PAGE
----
In the end, they did it all. In general, such samples in a limited time is very difficult, almost impossible. Americans, for example, 20-millimeter cannon "Vulkan" made 12 years. And Tula designers engaged in this direction from 1958-th to 1961, when, finally, the necessary technical solution was found. Soon the aircraft ordered them a 23-millimeter six-barrel cannon, and the Navy for the defense of ships - 30-millimeter.
- You know, when she shoots at a frequency of 170 shots per second, it seems like an animal howl. The target has already been destroyed, there are clouds of smoke, the gun has already stopped. But 150 shells that have already been fired are still flying to the pre-empt point and eagerly looking for a target. The picture, - as Vasily Petrovich described the first test of his gun in the sea.
The general was dancing a jig
When industrial armaments were tested, General Yermolov, as Gryazev said, danced on the jig deck with joy. According to him, these guns can be compared only with the American "Vulcan" - there are no other analogues. But our rate of fire and more energy intensity - do not compare.
“She drank a lot of blood, was created in smoke and flame,” the designer recalled. Between the first "shooting device" and the mass-produced product were 100 prototypes with various changes and corrections of deficiencies, a million warheads and 15 years of work. After all, in the same aviation there should be no delays in shooting. This is possible in the Kalashnikov assault rifle, but not in the air cannons. If during the tests the sample did everything, but there was a hitch at the last shot - it is considered that the gun did not stand the test, the production of guns stops, the task is given to find the reasons. Everything needs to be refined and after that another 2 “penalty” sample to be tested. But in the end it turned out the most rapid-fire weapons in the world.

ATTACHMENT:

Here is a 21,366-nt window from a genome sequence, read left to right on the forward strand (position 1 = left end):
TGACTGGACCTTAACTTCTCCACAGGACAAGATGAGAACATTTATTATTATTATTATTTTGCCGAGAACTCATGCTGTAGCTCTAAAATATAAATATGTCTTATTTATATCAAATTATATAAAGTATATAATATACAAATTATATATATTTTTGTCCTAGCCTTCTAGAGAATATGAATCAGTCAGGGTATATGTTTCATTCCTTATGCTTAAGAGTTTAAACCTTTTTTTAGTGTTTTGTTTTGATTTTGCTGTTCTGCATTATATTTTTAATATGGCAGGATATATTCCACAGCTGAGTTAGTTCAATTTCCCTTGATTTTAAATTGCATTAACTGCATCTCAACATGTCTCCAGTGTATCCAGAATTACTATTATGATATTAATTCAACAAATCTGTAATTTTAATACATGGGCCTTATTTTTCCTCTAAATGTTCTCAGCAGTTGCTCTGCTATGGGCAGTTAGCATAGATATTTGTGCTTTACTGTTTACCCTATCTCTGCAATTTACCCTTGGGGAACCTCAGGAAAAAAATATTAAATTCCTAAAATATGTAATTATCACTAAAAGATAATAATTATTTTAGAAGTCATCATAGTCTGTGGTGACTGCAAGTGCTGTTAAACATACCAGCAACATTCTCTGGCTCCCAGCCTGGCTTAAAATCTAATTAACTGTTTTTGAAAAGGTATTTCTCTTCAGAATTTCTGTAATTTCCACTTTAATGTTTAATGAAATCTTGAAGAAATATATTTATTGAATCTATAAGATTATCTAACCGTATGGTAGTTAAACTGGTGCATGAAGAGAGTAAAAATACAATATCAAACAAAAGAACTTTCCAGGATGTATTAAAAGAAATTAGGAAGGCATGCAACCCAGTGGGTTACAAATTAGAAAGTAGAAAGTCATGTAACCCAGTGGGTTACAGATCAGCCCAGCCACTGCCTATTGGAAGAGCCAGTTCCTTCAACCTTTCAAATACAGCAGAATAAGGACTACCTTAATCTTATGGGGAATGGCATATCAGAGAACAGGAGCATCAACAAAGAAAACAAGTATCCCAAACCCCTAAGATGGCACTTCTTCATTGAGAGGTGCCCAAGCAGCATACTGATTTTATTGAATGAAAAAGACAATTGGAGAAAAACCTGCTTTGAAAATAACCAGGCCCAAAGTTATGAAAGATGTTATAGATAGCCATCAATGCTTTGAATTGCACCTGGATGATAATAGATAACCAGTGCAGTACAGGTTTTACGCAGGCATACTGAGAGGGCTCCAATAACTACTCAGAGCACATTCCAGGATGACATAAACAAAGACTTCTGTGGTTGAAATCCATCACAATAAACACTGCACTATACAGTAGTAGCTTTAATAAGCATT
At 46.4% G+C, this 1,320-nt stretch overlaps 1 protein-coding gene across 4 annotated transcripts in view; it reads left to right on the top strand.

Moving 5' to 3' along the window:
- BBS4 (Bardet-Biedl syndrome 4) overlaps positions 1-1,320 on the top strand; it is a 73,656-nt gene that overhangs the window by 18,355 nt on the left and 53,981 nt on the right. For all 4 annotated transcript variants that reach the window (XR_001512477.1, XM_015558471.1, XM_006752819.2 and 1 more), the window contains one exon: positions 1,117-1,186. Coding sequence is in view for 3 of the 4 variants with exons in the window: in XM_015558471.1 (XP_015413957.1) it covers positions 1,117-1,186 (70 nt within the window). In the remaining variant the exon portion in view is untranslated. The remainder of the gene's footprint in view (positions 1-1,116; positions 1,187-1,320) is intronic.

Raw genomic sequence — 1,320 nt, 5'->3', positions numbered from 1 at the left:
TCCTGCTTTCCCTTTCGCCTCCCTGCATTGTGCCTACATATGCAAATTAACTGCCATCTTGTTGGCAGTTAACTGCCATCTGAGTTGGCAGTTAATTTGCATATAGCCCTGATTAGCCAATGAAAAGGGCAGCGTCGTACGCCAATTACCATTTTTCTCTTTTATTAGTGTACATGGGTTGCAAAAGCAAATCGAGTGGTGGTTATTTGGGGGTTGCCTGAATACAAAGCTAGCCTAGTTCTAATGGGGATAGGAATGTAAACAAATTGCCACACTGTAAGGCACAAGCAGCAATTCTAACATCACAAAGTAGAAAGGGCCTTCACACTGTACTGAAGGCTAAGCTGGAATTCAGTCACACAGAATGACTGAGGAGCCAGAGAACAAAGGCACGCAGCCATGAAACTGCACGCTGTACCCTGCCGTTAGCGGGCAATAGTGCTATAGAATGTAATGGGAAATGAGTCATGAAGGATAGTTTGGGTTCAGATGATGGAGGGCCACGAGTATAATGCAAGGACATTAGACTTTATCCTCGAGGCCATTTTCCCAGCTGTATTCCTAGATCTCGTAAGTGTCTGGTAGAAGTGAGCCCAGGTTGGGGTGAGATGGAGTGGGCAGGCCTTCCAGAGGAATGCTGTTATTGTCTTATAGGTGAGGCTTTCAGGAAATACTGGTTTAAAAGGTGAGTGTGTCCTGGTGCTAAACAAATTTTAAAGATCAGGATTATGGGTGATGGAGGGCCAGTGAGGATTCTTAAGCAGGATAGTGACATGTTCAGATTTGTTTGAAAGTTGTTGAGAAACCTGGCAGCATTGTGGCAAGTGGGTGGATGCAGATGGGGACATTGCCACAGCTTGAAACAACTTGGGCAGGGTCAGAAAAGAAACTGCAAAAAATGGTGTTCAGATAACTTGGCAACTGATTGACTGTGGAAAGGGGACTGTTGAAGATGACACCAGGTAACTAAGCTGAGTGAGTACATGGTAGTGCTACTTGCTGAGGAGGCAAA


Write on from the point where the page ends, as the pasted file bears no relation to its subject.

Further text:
In 1974, the gun was adopted for aviation, and a year later - for the Navy. Now, on any snapshot of warships, you can see these guns. For example, the flagship "Peter the Great" is equipped with six-barrel cannons, the total rate of which firing is 200 shots per second. They are designed for self-defense of ships against anti-ship missiles - shoot them in the air. And in aviation, the 23-millimeter cannon completed the armament of the heavy attack aircraft of the Sukhoi design.
- If you go to the Mig 29 on the left, you can stroke the barrel of our gun, and in the SU-27 it stands on the right, in the MI-24 helicopter P on the side you will see the 3-barrel 30-mm gun, invisibly there everywhere. The gun is a component. No one will buy a gun to shoot from her shoulder, ”said Gryazev. - Always the automatic machine for the shooter is a complete product, and an aviation cannon only for an aircraft can only be sold together with an aircraft. Not insulting - cheaper. The main thing for us was to preserve our honor, to say that we were entrusted with such responsible work, and we did it. And the fact that it is a component or not - was not in our thoughts.